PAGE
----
|(functioning as singular) the attitude of affecting to despise something because one cannot or does not have it oneself|
|[from a fable by Aesop]|
|a stew of meat, vegetables, potatoes, etc.|
|a children's mummer's parade, as on the Fourth of July, with prizes for the best costumes.|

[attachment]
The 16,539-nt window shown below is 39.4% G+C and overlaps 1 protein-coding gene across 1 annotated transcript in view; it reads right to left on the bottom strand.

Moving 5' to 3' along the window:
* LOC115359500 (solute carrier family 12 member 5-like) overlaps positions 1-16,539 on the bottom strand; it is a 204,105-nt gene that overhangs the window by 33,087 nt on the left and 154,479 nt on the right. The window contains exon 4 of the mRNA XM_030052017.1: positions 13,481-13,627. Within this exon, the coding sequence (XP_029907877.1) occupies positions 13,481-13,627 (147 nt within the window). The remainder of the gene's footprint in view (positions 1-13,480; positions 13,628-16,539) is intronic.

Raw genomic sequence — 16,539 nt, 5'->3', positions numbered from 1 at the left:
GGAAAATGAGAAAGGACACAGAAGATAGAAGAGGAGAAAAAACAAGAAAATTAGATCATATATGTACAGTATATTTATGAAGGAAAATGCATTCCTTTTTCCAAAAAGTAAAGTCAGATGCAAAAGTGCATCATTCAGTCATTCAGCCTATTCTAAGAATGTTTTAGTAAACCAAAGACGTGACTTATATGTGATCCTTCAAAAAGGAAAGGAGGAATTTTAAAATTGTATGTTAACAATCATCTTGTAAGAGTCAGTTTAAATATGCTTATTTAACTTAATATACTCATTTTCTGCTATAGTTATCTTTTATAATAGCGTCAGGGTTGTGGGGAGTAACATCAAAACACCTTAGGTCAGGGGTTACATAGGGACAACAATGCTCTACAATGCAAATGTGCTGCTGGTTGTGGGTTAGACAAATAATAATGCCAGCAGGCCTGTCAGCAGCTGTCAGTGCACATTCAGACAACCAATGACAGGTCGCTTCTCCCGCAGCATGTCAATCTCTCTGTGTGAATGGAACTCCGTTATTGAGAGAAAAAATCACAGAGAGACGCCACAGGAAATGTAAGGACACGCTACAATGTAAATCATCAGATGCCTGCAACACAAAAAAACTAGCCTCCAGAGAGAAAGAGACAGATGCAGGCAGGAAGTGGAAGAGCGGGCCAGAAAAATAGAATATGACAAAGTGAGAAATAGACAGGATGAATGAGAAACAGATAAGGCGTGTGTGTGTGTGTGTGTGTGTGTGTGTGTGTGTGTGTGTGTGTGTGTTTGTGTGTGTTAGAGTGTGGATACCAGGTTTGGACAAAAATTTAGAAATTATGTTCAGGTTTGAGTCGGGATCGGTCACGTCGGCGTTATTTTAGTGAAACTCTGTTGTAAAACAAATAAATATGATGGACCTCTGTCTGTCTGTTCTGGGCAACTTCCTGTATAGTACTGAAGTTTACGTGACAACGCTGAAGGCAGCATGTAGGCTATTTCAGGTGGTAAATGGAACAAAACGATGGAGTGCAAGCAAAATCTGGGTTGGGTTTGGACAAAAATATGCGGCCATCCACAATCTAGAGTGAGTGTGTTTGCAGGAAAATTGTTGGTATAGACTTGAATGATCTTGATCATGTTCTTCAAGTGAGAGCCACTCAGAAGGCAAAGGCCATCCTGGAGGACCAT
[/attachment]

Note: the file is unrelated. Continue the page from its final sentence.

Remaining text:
Disparaging what one cannot obtain, as in The losers' scorn for the award is pure sour grapes. This expression alludes to the Greek writer Aesop's famous fable about a fox that cannot reach some grapes on a high vine and announces that they are sour. In English the fable was first recorded in William Caxton's 1484 translation, "The fox said these raisins be sour."